Is NodeJS the right tool for your next project? Talk through your options with one of Concepta’s development team to find out!

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Why You Should be Leveraging API for Your Software


API aren’t just a catchy tech trend. They are valuable components of modern digital strategy that can boost the scalability, performance, and flexibility of software.

There’s a lot of debate these days over the best types of API to use, but many times the business case for this technology gets glossed over. That’s unfortunate, since there’s a strong argument to be made for why every company needs (or will eventually need) to leverage API while undergoing digital transformation.

API Definition

An application programming interface, or API, acts as an intermediary between software components. It allows for controlled access to internal data and operations by specifying what software accessing the target component does and doesn’t have permission to do.

What API Bring To The Table

API have more to offer than easy social media logins and mobile payment options. The technology’s applications are nearly endless, so when making a business case for API it’s more impactful to highlight the potential enterprise benefits first.

A solid API strategy can:

Boost Customer Experience and Retention

Customers want a rich, uninterrupted digital experience. 83% of them agree that a seamless experience across devices and platforms is important to them. Customers expect to be able use their favorite software in the most convenient manner, meaning in tandem with complimentary tools.

This is where API come in. By exposing select services to third-party use, API make the platform as a whole more functional and interactive. That translates into a richer customer experience. With their need for personalization and interactivity met, customers aren’t motivated to seek other services. After all, why should they go to the effort when they can handle all their product-specific needs in one place?

A great example of this effect in action is the Goodreads – Amazon partnership. Goodreads uses Amazon’s API to provide highly detailed product data. The platform’s users can make purchases or add items directly to Amazon wish lists from Goodreads. The end result is happier, more loyal customers with favorable impressions of both platforms.

There’s also a “fear of loss” effect in play that encourages customer retention. When an API is used in several different ways it becomes an integral part of the customer’s routine. Leaving the original platform disrupts their daily habits, which is a hassle most customers don’t want to handle.

That provides a cushion of tolerance that companies can lean on while fixing issues that might otherwise send churn skyrocketing.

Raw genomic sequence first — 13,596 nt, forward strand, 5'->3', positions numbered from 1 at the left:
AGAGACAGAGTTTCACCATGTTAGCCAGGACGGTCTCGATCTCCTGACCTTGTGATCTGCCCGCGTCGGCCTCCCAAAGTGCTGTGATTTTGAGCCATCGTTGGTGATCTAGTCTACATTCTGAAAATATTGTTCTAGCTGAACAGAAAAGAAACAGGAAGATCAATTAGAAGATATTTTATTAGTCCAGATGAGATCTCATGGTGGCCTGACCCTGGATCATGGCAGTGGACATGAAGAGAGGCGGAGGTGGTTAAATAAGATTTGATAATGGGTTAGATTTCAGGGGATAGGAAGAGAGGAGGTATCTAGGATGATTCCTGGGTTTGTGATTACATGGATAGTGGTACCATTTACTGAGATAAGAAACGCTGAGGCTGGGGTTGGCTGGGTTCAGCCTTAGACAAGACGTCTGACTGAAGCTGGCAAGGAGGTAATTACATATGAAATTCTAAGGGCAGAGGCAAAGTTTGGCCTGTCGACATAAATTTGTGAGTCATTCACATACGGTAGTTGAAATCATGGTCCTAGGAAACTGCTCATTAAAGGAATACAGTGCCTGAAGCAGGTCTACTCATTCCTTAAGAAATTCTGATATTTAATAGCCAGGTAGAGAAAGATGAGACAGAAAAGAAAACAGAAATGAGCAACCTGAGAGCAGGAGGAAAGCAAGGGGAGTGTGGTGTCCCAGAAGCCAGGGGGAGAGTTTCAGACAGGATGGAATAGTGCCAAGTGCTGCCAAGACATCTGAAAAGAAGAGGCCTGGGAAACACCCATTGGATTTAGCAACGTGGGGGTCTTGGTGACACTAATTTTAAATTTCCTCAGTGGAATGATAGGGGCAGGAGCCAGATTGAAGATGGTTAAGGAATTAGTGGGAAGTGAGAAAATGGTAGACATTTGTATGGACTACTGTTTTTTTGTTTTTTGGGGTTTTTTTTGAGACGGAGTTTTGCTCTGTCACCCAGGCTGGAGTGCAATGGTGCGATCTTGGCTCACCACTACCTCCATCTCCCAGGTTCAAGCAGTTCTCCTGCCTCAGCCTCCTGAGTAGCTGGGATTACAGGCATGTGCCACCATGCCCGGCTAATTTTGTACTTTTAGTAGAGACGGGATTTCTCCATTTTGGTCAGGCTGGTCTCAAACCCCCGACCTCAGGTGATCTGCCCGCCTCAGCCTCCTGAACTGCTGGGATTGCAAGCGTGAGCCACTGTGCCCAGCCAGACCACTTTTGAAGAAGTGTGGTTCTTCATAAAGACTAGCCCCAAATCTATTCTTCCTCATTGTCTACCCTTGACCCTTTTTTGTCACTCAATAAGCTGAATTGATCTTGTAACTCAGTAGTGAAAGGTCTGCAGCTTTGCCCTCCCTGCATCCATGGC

Enrich Interactions With Partners

There are structural barriers preventing perfect cooperation between a company and its business partners. Partners must request data when they need it, causing delays when unexpected requirements come up or misinformation is accidentally passed.

An API takes out the middleman. Partners have controlled access to all the information and processes needed for smooth operations without being privy to more sensitive information.

The risk of expensive misunderstandings is reduced since everyone is working from the same data. It’s possible to allow partners some access for updating information and being active in joint processes, too, so data is always current.

Power Mobile Strategy

The future of digital enterprise lies heavily in mobile. 80% of adults own a smartphone, and they spend nearly four hours a day on mobile devices. That time is valuable from a business standpoint, too: mobile devices have higher conversion rates than desktops.

However, no company can develop their own extensions for every possible mobile device. There’s too much territory to cover. Even when companies choose hybrid apps to speed up smartphone coverage, the growing IoT trend means there are potential applications for smartwatches, fitness wearables, and more. It isn’t cost-effective to try and service them all.

API allow software to be adapted for use in a wider variety of devices. Market demand can determine where connectivity is wanted without additional investment by the parent company.

For example, a smart home platform might use a cleaning company’s API to allow customers to set up and oversee services while on vacation.

The company doesn’t need to develop the software themselves; the smart home company does that in order to provide their own customers with better service.

Modernize Legacy Systems

Outdated legacy systems present a challenge to digital transformation efforts. Often formed as rigid monoliths, they’re complex, hard to scale, and don’t connect easily with new tools and processes.

Internal API can be used to expose portions of a monolith architecture. They let existing functions interact with more modern tools or pull them out into more independent microservices.

Using API in this way has two main benefits. It increases the system’s performance and scalability by reducing the strain on its overall structure. Plus, internal systems that weren’t previously connected can talk to each other using the API.